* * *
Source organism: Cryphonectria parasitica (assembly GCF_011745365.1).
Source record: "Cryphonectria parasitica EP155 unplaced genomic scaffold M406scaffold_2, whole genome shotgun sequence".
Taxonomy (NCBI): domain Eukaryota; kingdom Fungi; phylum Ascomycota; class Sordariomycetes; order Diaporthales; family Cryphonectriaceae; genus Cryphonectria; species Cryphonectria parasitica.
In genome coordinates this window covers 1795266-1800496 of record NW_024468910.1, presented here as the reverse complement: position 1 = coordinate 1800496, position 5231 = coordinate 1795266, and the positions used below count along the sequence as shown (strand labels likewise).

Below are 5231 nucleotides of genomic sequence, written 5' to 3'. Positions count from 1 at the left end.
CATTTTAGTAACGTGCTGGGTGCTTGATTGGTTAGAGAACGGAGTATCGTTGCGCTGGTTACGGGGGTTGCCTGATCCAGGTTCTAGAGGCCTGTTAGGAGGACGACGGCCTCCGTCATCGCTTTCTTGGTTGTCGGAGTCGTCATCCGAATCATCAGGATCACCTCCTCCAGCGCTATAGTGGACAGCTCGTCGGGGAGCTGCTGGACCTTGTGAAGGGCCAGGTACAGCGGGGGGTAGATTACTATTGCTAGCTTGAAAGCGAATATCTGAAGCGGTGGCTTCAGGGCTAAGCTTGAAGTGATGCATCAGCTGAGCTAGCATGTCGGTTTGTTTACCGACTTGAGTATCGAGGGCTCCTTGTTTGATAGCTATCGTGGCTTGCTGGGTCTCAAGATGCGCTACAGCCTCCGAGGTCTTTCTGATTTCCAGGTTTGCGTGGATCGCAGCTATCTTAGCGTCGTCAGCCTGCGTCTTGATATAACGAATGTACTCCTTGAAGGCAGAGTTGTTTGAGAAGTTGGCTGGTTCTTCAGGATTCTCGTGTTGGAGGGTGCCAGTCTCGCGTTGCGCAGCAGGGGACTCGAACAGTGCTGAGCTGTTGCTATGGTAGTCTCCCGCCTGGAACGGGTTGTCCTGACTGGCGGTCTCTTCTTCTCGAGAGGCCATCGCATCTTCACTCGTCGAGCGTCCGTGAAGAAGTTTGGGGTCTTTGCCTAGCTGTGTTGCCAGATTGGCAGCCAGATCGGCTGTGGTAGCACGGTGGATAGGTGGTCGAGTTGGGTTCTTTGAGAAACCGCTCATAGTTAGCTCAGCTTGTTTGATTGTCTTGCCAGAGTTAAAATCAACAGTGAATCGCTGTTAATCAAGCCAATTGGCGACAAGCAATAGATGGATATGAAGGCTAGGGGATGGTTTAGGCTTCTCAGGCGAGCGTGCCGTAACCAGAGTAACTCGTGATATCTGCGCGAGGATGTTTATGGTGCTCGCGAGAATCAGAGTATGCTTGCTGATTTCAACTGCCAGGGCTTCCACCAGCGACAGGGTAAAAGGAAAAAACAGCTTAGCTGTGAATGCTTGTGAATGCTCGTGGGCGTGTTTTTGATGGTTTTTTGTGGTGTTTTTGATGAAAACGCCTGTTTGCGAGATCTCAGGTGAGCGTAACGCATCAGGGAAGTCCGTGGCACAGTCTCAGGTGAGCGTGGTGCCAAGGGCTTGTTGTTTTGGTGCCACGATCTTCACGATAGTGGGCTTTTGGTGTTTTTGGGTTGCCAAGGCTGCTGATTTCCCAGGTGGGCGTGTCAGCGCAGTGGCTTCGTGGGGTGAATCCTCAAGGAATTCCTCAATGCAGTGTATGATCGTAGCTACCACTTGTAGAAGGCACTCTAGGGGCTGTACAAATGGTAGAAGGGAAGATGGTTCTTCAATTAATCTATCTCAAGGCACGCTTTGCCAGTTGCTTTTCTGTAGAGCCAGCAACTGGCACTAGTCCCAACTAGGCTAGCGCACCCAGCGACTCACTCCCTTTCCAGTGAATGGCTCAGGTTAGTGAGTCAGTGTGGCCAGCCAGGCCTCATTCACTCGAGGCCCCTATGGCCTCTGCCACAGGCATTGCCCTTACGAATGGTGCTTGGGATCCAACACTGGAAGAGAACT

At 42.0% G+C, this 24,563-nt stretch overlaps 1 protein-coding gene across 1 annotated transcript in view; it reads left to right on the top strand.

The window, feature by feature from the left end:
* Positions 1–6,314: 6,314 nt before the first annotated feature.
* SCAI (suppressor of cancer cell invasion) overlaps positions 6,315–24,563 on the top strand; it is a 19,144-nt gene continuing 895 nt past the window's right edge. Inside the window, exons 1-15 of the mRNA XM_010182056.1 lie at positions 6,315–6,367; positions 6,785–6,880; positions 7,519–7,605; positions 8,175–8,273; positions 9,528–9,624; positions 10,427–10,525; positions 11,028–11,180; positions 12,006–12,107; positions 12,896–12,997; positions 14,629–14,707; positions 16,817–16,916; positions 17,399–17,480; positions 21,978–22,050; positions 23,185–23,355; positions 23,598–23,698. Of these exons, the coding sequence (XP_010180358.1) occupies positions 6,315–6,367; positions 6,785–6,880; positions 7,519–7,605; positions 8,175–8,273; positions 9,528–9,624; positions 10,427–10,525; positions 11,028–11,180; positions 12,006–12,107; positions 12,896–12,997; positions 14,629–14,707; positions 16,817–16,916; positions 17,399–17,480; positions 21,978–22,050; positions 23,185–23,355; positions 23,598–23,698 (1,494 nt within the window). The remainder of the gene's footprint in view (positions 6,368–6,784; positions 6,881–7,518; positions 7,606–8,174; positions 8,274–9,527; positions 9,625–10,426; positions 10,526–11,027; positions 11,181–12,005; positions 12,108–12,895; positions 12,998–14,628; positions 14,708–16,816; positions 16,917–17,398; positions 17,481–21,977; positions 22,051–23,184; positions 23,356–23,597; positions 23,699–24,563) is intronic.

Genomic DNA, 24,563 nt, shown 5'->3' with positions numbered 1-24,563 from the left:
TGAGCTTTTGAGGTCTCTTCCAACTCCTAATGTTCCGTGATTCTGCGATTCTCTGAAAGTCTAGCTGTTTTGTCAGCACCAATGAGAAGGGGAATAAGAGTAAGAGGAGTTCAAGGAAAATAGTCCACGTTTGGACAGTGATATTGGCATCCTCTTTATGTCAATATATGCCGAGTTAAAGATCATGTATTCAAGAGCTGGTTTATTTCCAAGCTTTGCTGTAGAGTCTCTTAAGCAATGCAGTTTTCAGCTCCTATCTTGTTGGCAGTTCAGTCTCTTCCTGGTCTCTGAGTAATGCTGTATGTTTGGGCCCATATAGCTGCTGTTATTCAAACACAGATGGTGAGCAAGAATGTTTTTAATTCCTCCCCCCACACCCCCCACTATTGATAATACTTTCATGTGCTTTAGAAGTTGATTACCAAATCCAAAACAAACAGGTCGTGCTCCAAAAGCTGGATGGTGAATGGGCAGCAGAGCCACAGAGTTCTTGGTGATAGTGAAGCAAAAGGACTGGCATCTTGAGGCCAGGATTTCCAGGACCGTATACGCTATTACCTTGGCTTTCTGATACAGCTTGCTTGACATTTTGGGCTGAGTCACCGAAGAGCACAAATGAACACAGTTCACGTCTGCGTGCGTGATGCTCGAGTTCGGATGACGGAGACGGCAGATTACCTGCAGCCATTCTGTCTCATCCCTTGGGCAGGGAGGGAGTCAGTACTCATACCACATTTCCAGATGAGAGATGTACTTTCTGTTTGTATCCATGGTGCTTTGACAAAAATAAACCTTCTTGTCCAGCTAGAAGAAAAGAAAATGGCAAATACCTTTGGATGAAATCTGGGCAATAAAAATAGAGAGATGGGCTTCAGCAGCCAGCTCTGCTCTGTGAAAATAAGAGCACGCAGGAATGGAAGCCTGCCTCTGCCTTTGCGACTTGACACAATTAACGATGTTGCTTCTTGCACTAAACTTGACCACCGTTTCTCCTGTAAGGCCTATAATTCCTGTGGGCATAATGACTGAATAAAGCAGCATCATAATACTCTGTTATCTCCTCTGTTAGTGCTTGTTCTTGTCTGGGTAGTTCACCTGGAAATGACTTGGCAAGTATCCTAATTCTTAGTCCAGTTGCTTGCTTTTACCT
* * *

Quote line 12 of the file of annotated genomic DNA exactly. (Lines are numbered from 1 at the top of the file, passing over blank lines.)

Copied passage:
TGAGCTTTTGAGGTCTCTTCCAACTCCTAATGTTCCGTGATTCTGCGATTCTCTGAAAGTCTAGCTGTTTTGTCAGCACCAATGAGAAGGGGAATAAGAGTAAGAGGAGTTCAAGGAAAATAGTCCACGTTTGGACAGTGATATTGGCATCCTCTTTATGTCAATATATGCCGAGTTAAAGATCATGTATTCAAGAGCTGGTTTATTTCCAAGCTTTGCTGTAGAGTCTCTTAAGCAATGCAGTTTTCAGCTCCTATCTTGTTGGCAGTTCAGTCTCTTCCTGGTCTCTGAGTAATGCTGTATGTTTGGGCCCATATAGCTGCTGTTATTCAAACACAGATGGTGAGCAAGAATGTTTTTAATTCCTCCCCCCACACCCCCCACTATTGATAATACTTTCATGTGCTTTAGAAGTTGATTACCAAATCCAAAACAAACAGGTCGTGCTCCAAAAGCTGGATGGTGAATGGGCAGCAGAGCCACAGAGTTCTTGGTGATAGTGAAGCAAAAGGACTGGCATCTTGAGGCCAGGATTTCCAGGACCGTATACGCTATTACCTTGGCTTTCTGATACAGCTTGCTTGACATTTTGGGCTGAGTCACCGAAGAGCACAAATGAACACAGTTCACGTCTGCGTGCGTGATGCTCGAGTTCGGATGACGGAGACGGCAGATTACCTGCAGCCATTCTGTCTCATCCCTTGGGCAGGGAGGGAGTCAGTACTCATACCACATTTCCAGATGAGAGATGTACTTTCTGTTTGTATCCATGGTGCTTTGACAAAAATAAACCTTCTTGTCCAGCTAGAAGAAAAGAAAATGGCAAATACCTTTGGATGAAATCTGGGCAATAAAAATAGAGAGATGGGCTTCAGCAGCCAGCTCTGCTCTGTGAAAATAAGAGCACGCAGGAATGGAAGCCTGCCTCTGCCTTTGCGACTTGACACAATTAACGATGTTGCTTCTTGCACTAAACTTGACCACCGTTTCTCCTGTAAGGCCTATAATTCCTGTGGGCATAATGACTGAATAAAGCAGCATCATAATACTCTGTTATCTCCTCTGTTAGTGCTTGTTCTTGTCTGGGTAGTTCACCTGGAAATGACTTGGCAAGTATCCTAATTCTTAGTCCAGTTGCTTGCTTTTACCT